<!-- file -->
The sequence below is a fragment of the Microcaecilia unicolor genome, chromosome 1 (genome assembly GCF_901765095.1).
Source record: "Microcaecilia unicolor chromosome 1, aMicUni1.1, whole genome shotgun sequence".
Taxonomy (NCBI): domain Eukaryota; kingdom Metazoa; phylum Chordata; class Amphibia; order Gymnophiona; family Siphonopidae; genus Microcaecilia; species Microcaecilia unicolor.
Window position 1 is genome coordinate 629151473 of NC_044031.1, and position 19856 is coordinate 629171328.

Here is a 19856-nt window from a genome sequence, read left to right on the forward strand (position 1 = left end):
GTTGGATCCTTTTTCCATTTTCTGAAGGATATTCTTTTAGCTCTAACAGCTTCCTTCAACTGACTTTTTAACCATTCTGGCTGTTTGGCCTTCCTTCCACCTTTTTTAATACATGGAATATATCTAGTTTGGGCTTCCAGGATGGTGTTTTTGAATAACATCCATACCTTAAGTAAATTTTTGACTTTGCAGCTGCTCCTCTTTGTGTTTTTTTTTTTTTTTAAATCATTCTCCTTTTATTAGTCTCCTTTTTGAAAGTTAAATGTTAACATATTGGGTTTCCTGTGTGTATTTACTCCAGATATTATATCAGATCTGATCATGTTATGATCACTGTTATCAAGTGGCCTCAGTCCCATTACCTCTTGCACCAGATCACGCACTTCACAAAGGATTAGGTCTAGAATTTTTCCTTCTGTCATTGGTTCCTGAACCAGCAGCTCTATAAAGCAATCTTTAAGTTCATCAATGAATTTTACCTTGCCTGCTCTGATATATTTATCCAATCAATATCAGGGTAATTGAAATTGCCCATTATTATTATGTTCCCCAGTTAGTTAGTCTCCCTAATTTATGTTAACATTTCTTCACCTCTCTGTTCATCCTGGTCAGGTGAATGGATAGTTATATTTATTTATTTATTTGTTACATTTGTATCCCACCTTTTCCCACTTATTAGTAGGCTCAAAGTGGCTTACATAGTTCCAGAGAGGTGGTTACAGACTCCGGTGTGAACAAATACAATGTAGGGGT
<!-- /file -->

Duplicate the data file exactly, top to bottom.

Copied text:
The sequence below is a fragment of the Microcaecilia unicolor genome, chromosome 1 (genome assembly GCF_901765095.1).
Source record: "Microcaecilia unicolor chromosome 1, aMicUni1.1, whole genome shotgun sequence".
Taxonomy (NCBI): domain Eukaryota; kingdom Metazoa; phylum Chordata; class Amphibia; order Gymnophiona; family Siphonopidae; genus Microcaecilia; species Microcaecilia unicolor.
Window position 1 is genome coordinate 629151473 of NC_044031.1, and position 19856 is coordinate 629171328.

Here is a 19856-nt window from a genome sequence, read left to right on the forward strand (position 1 = left end):
GTTGGATCCTTTTTCCATTTTCTGAAGGATATTCTTTTAGCTCTAACAGCTTCCTTCAACTGACTTTTTAACCATTCTGGCTGTTTGGCCTTCCTTCCACCTTTTTTAATACATGGAATATATCTAGTTTGGGCTTCCAGGATGGTGTTTTTGAATAACATCCATACCTTAAGTAAATTTTTGACTTTGCAGCTGCTCCTCTTTGTGTTTTTTTTTTTTTTTAAATCATTCTCCTTTTATTAGTCTCCTTTTTGAAAGTTAAATGTTAACATATTGGGTTTCCTGTGTGTATTTACTCCAGATATTATATCAGATCTGATCATGTTATGATCACTGTTATCAAGTGGCCTCAGTCCCATTACCTCTTGCACCAGATCACGCACTTCACAAAGGATTAGGTCTAGAATTTTTCCTTCTGTCATTGGTTCCTGAACCAGCAGCTCTATAAAGCAATCTTTAAGTTCATCAATGAATTTTACCTTGCCTGCTCTGATATATTTATCCAATCAATATCAGGGTAATTGAAATTGCCCATTATTATTATGTTCCCCAGTTAGTTAGTCTCCCTAATTTATGTTAACATTTCTTCACCTCTCTGTTCATCCTGGTCAGGTGAATGGATAGTTATATTTATTTATTTATTTGTTACATTTGTATCCCACCTTTTCCCACTTATTAGTAGGCTCAAAGTGGCTTACATAGTTCCAGAGAGGTGGTTACAGACTCCGGTGTGAACAAATACAATGTAGGGGT